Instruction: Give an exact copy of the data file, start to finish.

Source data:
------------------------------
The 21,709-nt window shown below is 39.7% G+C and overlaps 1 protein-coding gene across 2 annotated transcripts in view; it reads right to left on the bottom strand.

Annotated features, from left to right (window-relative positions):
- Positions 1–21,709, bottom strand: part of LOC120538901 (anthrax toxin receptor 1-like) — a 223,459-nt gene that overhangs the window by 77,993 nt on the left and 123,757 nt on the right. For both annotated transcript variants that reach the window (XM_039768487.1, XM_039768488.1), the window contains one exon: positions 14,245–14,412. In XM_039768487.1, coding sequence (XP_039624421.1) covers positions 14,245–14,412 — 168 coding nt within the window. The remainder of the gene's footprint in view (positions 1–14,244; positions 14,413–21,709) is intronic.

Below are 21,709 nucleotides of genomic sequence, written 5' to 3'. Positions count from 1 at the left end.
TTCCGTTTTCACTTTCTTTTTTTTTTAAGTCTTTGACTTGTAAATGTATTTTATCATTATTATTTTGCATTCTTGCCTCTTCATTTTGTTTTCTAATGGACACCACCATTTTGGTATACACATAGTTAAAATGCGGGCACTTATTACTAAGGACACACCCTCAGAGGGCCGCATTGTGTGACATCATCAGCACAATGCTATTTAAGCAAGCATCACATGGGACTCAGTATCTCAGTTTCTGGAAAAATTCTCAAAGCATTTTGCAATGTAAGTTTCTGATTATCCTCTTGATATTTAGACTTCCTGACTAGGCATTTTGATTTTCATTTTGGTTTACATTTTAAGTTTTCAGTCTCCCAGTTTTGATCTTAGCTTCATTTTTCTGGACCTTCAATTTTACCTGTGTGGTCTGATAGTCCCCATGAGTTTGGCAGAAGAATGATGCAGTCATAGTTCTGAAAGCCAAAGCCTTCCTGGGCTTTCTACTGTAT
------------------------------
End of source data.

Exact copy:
The 21,709-nt window shown below is 39.7% G+C and overlaps 1 protein-coding gene across 2 annotated transcripts in view; it reads right to left on the bottom strand.

Annotated features, from left to right (window-relative positions):
- Positions 1–21,709, bottom strand: part of LOC120538901 (anthrax toxin receptor 1-like) — a 223,459-nt gene that overhangs the window by 77,993 nt on the left and 123,757 nt on the right. For both annotated transcript variants that reach the window (XM_039768487.1, XM_039768488.1), the window contains one exon: positions 14,245–14,412. In XM_039768487.1, coding sequence (XP_039624421.1) covers positions 14,245–14,412 — 168 coding nt within the window. The remainder of the gene's footprint in view (positions 1–14,244; positions 14,413–21,709) is intronic.

Below are 21,709 nucleotides of genomic sequence, written 5' to 3'. Positions count from 1 at the left end.
TTCCGTTTTCACTTTCTTTTTTTTTTAAGTCTTTGACTTGTAAATGTATTTTATCATTATTATTTTGCATTCTTGCCTCTTCATTTTGTTTTCTAATGGACACCACCATTTTGGTATACACATAGTTAAAATGCGGGCACTTATTACTAAGGACACACCCTCAGAGGGCCGCATTGTGTGACATCATCAGCACAATGCTATTTAAGCAAGCATCACATGGGACTCAGTATCTCAGTTTCTGGAAAAATTCTCAAAGCATTTTGCAATGTAAGTTTCTGATTATCCTCTTGATATTTAGACTTCCTGACTAGGCATTTTGATTTTCATTTTGGTTTACATTTTAAGTTTTCAGTCTCCCAGTTTTGATCTTAGCTTCATTTTTCTGGACCTTCAATTTTACCTGTGTGGTCTGATAGTCCCCATGAGTTTGGCAGAAGAATGATGCAGTCATAGTTCTGAAAGCCAAAGCCTTCCTGGGCTTTCTACTGTAT